Trans-Pacific Partnership Ready for Christmas Delivery?

By:  Joe Wolverton, II, J.D.
11/13/2013
       
Trans-Pacific Partnership Ready for Christmas Delivery?

The New York Times and key senators have spoken out in favor of rapid approval of the still-secret Trans-Pacific Partnership.

As the end of 2013 approaches, so does President Obama’s deadline for approving the Trans-Pacific Partnership (TPP).

The TPP is a direct and deadly attack on sovereignty and representative government masquerading as a Pacific Rim trade pact. 

Currently, there are 12 countries negotiating in secret to create this regional trade agreement that some have called NAFTA on steroids. The number of participants could rise to a baker’s dozen should China be welcomed on board by the United States (President Obama has signaled that he would recognize the Chinese communist government’s partnership in the bloc).

President Obama’s fascination with intertwining the economic welfare of the United States with China is perhaps one reason a recent commentator called the TPP “another disaster from a proven liar.”

Writing in an op-ed for the Washington Times, Judson Phillips lists several of the principal criticisms of the TPP:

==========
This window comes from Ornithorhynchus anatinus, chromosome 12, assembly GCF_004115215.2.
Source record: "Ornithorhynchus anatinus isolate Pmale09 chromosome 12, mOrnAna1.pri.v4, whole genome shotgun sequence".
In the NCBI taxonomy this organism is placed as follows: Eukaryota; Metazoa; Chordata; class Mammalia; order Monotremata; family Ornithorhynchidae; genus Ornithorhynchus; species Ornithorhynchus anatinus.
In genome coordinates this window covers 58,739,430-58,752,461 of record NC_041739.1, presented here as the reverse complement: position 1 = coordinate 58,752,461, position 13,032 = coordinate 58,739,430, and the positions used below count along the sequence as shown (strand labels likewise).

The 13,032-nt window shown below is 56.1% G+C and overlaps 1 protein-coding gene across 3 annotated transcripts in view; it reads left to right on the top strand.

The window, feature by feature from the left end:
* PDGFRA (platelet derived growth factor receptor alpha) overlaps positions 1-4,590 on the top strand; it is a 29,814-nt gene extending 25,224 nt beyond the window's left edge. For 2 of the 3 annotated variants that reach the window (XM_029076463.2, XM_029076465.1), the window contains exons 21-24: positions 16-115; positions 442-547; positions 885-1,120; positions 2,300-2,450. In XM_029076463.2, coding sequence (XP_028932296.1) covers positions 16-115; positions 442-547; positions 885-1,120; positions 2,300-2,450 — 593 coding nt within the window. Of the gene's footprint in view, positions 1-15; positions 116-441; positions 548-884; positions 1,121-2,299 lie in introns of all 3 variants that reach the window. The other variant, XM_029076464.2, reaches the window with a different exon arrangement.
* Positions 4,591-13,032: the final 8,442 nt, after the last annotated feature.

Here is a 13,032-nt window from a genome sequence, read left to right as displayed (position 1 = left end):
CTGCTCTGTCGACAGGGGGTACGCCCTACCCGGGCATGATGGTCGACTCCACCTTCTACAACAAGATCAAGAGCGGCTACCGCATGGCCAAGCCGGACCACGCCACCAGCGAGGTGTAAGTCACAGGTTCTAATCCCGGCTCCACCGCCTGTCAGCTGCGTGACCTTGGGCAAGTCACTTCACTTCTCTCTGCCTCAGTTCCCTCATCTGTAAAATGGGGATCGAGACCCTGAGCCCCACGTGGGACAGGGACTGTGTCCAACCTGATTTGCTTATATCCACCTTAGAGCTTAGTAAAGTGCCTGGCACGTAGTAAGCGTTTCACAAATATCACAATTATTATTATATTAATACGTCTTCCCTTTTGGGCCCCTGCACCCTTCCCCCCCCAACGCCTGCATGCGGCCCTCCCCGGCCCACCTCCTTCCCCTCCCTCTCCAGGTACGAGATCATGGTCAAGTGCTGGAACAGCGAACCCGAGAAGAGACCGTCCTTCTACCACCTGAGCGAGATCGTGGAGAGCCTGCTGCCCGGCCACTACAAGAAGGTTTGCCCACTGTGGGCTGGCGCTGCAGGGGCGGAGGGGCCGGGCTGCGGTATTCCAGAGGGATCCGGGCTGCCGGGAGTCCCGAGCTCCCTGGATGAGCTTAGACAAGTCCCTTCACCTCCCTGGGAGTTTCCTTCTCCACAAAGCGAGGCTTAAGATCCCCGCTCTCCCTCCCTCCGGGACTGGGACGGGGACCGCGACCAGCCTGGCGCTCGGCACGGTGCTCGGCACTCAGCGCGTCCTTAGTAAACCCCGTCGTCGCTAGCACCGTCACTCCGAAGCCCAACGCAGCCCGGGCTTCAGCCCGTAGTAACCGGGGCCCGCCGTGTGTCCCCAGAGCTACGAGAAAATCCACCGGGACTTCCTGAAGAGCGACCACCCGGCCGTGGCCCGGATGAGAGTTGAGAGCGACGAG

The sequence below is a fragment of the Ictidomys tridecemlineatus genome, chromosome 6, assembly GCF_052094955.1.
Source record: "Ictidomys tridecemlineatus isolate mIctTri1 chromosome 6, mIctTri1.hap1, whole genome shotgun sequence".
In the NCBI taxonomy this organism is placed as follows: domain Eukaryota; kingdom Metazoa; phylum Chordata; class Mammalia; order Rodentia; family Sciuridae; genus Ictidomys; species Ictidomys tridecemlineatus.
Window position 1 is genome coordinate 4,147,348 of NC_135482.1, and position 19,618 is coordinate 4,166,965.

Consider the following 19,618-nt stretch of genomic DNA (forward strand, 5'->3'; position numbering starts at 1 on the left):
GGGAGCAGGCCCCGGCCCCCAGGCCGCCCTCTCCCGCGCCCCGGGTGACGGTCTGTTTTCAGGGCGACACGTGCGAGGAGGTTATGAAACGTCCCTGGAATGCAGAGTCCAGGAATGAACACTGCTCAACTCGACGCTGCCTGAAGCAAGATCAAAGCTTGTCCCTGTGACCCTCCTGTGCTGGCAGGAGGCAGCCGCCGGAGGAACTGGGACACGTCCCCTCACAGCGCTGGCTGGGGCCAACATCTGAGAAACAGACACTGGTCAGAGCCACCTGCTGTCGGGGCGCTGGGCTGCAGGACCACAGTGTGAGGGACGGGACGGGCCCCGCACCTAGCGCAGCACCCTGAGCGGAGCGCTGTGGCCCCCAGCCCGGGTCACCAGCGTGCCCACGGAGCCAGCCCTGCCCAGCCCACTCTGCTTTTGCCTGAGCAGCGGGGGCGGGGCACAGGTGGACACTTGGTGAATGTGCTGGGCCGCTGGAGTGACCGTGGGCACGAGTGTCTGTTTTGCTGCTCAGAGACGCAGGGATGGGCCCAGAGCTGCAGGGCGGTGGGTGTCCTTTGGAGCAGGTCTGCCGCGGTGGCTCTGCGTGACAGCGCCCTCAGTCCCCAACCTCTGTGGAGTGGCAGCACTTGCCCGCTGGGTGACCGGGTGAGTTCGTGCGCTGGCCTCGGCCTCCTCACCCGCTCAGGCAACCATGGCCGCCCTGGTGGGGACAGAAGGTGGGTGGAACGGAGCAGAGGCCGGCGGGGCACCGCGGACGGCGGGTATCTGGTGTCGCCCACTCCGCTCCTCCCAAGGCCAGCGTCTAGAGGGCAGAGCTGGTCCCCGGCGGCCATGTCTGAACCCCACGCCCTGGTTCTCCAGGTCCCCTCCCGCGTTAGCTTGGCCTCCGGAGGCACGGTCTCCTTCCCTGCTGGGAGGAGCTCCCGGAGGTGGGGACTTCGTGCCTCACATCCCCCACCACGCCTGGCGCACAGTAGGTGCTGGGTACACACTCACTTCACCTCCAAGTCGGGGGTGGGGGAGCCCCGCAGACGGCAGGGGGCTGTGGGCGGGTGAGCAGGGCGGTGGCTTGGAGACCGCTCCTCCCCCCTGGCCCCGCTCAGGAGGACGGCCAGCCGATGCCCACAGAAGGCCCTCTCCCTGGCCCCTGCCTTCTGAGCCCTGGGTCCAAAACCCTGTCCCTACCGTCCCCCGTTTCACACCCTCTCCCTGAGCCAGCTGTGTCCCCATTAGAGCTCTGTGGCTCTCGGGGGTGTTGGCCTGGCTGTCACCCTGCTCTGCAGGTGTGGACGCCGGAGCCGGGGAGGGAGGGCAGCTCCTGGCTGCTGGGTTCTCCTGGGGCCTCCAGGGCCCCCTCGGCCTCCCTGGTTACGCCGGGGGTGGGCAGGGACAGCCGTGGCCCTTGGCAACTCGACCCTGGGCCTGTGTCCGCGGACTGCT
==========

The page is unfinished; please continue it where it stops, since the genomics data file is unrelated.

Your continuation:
Barack Obama is asking for fast track authority for the Trans Pacific Partnership. Consider that to be another version of “you have to pass this to see what is in it.” With fast track authority, there will be no hearings on this treaty. It will be negotiated then sent to the Senate for a simple up or down vote. The Senate will not be able to provide advice and consent because they cannot offer amendments under fast track.

Less than one fifth of the Trans Pacific Partnership deals with trade. The remainder of the treaty governs a myriad of things, including regulating the price of medicines. A few months ago, a mix of conservative and liberal groups stopped the “Stop Online Piracy Act” or SOPA. Most of the provisions of SOPA are included in the Trans Pacific Partnership.

Under the proposals of the TPP, American sovereignty would be eroded. American courts would be inferior to foreign trade courts and disputes between American citizens and foreign corporations would not be litigated in American courts but in these trade tribunals. 

The TPP is guilty of each of those charges, and the evidence is overwhelming.

Perhaps the most disturbing aspect of all the roster of frightening things about the TPP is the secrecy surrounding the details of the agreement.

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